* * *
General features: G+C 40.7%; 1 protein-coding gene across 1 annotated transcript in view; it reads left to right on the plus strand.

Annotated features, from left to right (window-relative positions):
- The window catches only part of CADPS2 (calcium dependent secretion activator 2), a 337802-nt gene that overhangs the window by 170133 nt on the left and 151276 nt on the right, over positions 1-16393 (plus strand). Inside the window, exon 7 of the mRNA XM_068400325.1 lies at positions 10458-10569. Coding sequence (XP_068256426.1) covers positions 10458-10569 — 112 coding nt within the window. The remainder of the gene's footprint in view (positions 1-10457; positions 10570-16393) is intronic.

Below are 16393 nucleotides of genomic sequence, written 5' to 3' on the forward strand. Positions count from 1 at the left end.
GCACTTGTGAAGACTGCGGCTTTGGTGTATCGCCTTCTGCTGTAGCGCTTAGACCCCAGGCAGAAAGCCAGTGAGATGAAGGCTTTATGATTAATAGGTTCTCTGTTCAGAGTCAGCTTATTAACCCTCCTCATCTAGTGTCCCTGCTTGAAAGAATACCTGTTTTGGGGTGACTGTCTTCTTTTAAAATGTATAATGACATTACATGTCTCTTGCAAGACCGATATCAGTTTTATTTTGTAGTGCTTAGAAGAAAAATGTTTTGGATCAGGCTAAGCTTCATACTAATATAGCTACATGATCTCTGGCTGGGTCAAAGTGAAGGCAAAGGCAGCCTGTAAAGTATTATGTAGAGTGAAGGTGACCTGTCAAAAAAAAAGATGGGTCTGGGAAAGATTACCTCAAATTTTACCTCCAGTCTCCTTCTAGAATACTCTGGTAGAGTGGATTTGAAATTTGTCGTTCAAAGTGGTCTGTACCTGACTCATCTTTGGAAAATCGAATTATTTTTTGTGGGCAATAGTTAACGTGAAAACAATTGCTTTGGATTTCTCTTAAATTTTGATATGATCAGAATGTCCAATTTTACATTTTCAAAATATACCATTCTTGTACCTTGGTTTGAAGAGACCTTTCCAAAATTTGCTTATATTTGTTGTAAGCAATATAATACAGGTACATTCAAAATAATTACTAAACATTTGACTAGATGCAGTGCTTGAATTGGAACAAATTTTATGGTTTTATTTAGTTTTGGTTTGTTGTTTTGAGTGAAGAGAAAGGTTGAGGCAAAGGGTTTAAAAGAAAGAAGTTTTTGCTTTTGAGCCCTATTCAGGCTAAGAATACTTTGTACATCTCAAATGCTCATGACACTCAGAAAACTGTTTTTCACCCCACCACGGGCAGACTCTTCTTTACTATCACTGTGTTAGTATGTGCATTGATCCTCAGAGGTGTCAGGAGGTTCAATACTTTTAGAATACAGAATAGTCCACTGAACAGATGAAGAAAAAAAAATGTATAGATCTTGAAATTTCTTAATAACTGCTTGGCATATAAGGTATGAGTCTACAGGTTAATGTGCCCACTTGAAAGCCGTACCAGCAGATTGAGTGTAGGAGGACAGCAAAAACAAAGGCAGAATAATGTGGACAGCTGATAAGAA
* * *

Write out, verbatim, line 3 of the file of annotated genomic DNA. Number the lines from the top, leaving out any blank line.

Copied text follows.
- The window catches only part of CADPS2 (calcium dependent secretion activator 2), a 337802-nt gene that overhangs the window by 170133 nt on the left and 151276 nt on the right, over positions 1-16393 (plus strand). Inside the window, exon 7 of the mRNA XM_068400325.1 lies at positions 10458-10569. Coding sequence (XP_068256426.1) covers positions 10458-10569 — 112 coding nt within the window. The remainder of the gene's footprint in view (positions 1-10457; positions 10570-16393) is intronic.